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Researcher discovers targeted iPhone app "kill switch"

A mobile development author has discovered a mechanism in Apple's iPhone software that would allow the company to blacklist and remotely deactivate installed apps that have been purchased and installed by users.

The kill switch would offer Apple a more targeted weapon to snuff out offending apps than its existing capacity to revoke a developer's signing certificate, an action that could ultimately be used to shut down every application being distributed by a developer. The more accurate aim of the new system may leave the company less hesitant to use it in rooting out apps it finds undesirable. 

Jonathan Zdziarksi's iPhone Open Application Development indicates that the CoreLocation framework in the iPhone 2.0 (as well as the updated iPod touch firmware) points to a secure website that appears to contain at least placeholder code for a list of "unauthorized" apps. 

While it's unclear as to whether or not the operating system consults this site often or at all, its existence hints to Zdziarski the possibility of a kill switch that would give Apple final say over an app's ability to run, effectively putting all of the handheld devices under watch as long as they have an Internet connection.

"This suggests that the iPhone calls home once in a while to find out what applications it should turn off," he says. "At the moment, no apps have been blacklisted, but by all appearances, this has been added to disable applications that the user has already downloaded and paid for, if Apple so chooses to shut them down." 

The finding expands upon Apple's previously recognized capability to revoke developer's certificates in order to prevent execution of their apps, a power also held by other platforms that have the capacity for mandatory certificate signing, including the Symbian OS 9.1 or greater in use by Nokia as well as RIM's BlackBerry OS. 

As part of the security architecture for its mobile WiFi platform, as outlined by Apple chief Steve Jobs in October of last year, the iPhone SDK requires that each app that is made available through the App Store be signed by a security certificate, issued by Apple and unique to the developer. The iPhone refuses to run unsigned apps unless its security system has been defeated by jailbreaking.

The most obvious purpose of requiring that all iPhone apps be signed is that it allows Apple to selectively approve developers and the apps that are distributed through the Apps Store. However, as the iPhone's certificate signing authority, Apple has always had the option of retroactively revoking certificates at any stage and rendering programs unusable. In order for this to happen, the iPhone would only need to consult Apple's servers to gain an updated list of revoked certificates. Once a developer's certificate was revoked, none of their signed apps would run, just as is the case with unsigned apps.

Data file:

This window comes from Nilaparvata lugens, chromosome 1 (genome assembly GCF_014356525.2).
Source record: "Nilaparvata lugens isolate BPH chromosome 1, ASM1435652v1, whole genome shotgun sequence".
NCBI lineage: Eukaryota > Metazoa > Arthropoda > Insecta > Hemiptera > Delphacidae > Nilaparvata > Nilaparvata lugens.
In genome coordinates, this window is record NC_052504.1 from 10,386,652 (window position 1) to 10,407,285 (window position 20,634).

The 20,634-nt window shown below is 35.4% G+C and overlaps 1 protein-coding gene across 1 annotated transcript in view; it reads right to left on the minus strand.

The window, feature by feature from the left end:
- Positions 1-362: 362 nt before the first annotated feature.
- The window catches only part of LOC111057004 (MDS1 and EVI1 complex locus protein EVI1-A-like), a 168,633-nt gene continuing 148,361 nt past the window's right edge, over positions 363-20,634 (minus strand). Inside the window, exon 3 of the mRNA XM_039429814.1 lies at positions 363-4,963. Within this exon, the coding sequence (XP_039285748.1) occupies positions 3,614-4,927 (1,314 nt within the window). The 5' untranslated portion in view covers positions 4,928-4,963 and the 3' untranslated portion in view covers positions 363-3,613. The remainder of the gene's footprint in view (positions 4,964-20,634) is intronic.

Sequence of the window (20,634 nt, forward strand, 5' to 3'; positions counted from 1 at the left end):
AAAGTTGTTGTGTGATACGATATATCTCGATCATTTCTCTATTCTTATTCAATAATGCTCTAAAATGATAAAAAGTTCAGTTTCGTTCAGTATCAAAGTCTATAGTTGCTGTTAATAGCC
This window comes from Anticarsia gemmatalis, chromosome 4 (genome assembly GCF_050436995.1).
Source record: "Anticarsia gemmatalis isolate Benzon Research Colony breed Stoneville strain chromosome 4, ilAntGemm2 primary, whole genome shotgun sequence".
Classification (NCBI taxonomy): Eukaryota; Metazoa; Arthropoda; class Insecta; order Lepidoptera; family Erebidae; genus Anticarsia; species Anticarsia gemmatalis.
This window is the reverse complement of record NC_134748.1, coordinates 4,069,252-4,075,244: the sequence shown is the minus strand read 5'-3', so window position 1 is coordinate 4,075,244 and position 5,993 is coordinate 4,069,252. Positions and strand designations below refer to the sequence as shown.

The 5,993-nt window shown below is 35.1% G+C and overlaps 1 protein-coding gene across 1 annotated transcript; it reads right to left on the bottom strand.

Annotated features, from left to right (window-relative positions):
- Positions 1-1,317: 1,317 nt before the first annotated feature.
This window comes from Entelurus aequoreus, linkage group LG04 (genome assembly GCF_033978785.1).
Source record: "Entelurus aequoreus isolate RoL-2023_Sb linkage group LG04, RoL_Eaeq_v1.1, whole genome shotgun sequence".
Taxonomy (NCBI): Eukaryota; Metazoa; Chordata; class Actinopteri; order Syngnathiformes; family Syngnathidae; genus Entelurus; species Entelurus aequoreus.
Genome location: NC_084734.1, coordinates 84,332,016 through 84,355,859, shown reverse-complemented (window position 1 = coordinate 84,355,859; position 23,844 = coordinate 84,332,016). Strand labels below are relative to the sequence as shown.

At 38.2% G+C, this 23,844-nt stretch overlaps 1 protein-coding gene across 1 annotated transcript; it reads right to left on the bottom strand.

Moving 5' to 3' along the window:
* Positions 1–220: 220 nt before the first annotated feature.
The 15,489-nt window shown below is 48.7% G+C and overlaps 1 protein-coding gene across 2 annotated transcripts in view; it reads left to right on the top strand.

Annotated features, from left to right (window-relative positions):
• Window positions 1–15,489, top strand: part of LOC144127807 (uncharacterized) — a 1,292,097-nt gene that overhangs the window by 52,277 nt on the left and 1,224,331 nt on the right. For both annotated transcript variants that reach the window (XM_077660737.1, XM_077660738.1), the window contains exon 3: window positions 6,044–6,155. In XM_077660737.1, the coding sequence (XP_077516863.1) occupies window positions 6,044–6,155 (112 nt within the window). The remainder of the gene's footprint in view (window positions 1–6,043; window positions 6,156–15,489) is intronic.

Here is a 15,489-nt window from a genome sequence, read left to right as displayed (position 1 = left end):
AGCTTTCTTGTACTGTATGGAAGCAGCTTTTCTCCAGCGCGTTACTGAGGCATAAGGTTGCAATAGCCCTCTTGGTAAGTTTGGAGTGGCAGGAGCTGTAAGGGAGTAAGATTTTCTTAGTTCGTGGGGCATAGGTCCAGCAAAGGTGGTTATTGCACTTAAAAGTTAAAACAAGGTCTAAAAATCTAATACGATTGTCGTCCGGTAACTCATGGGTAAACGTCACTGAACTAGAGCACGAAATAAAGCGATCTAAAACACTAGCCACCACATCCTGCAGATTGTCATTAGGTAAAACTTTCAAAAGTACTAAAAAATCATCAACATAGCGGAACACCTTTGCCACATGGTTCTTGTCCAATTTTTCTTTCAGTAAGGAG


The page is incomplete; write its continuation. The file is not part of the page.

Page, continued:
That type of control over third party apps has stirred controversy on other platforms before, as it demands full and complete trust in the company managing the certificate authority to behave fairly and in the interests of users. Apple, RIM, and others could theoretically abuse their control to revoke rights for competitors' apps, or to punish developers for arbitrary reasons. Microsoft's Palladium project, which hoped to convert the PC into a similarly secured platform, failed because the industry as a whole did not trust Microsoft to exercise the vast power it would gain over the entire PC hardware market.

Apple has described its certificate signing program as a means of securing iPhones and iPods against viruses, spyware, malware, and material determined to be indecent. However, since the Apps Store opened nearly a month ago, the company has also pulled a few apps from the store, such as Nullrivers' NetShare, either without stating any reason or because those apps were found in violation of Apple's policies. In the case of NetShare, it appears Apple removed the app from the store in order to appease AT&T, which does not support Internet sharing tethering on the iPhone data plan.

While Apple has pulled apps from the store, it has not yet revoked any known developer's certificate, a move that would kill all their apps and could potentially prevent them from running on mobile devices after their purchase and installation. Certificate revocation would likely only be used by Apple in an emergency case, where signed apps in the wild were found to be malicious after the fact.

However, Zdziarski's findings suggest that Apple could use a more targeted blacklist site as a kill switch to disable specific apps. This mechanism could similarly be used to stop malicious malware, disabling viral apps before they have an opportunity to spread out of control. It could also be used by Apple to give IT managers the ability to remotely disable apps from their employees' phones. Apple has already outlined plans for delivering custom corporate app deployment through a local version of the iTunes App Store. Being able to both remotely install and remove apps from mobile devices would be a highly desirable feature for IT managers in high security environments.

Apple has so far not exercised any of its revocation powers. Despite having removed apps from sale in the store, the company has yet to disable any apps that have been installed by users. A test item on the unauthorized apps list Zdziarski discovered is described as "malicious," suggesting that the Cupertino-based company behind the list is at least currently interested more in stamping out threats to its customers than it is policing the software on users' phones.